Deviance In The Criminal Justice System

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Deviance is defined as "any violation of norms, whether the infraction is as minor as driving over the speed limit, as serious as murder, or as humorous as Chagnon 's encounter with the Yanomamo" (Henslin 194). One statement that stuck out to me was sociologist Howard S. Becker 's definition of deviance: "It is not the act itself, but the reactions to the act, that make something deviant" (Henslin 194). One reaction that acts as a punishment for a deviant or minor criminal is the criminal justice system. On page 211 in our book, it is stated that "the working class and those below them pose a special threat to the power elite" (Henslin). As a result of this threat, the law and punishment comes down harder on the lower class than it does on the upper class. …show more content…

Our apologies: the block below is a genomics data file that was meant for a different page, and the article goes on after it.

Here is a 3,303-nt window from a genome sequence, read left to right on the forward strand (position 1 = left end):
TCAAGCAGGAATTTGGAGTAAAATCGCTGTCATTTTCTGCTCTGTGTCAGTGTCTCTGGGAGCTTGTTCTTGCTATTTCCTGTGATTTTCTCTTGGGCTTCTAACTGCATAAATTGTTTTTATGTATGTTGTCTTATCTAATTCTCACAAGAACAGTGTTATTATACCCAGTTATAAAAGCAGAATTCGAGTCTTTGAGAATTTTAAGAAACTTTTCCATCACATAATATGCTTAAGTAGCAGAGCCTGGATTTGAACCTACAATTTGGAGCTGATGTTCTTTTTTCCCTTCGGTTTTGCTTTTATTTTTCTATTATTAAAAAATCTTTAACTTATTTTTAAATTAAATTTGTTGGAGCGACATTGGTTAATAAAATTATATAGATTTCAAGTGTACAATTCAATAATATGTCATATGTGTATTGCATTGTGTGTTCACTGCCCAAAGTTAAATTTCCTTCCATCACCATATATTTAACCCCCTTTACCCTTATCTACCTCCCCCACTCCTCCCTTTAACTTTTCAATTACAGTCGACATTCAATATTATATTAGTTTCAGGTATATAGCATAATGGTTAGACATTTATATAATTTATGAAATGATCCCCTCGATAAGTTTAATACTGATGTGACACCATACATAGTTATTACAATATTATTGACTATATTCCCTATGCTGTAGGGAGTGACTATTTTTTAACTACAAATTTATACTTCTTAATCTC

In fact, it is from the poor and the underclass that have the most prison inmates in the United States (Henslin 211). The reason the criminal justice system is so focused on the working class is because if they become enraged, it could lead to a rising of a revolt. In an effort to please the lower classes, the courts will occasionally go after the executives of corporations and give the case major publicity to provide evidence of the "fairness" of the criminal justice system (Henslin 211). Since bigger corporations don 't have a punishment to fit the crime, their white-collar crimes are continued. Whereas, the poor 's punishment for minor crimes cause them to believe they are truly criminals. Therefore, with this newly attach label, they must "live up" to it and show their deviance. This can all be shown through media; nowadays, crime, murders, and robberies are all you hear about on the news. As a result, this encourages people to deviate from the norms in order to "achieve fame." The same goes for death penalty, anyone on death row makes national news and can be talked about for days, weeks, or even

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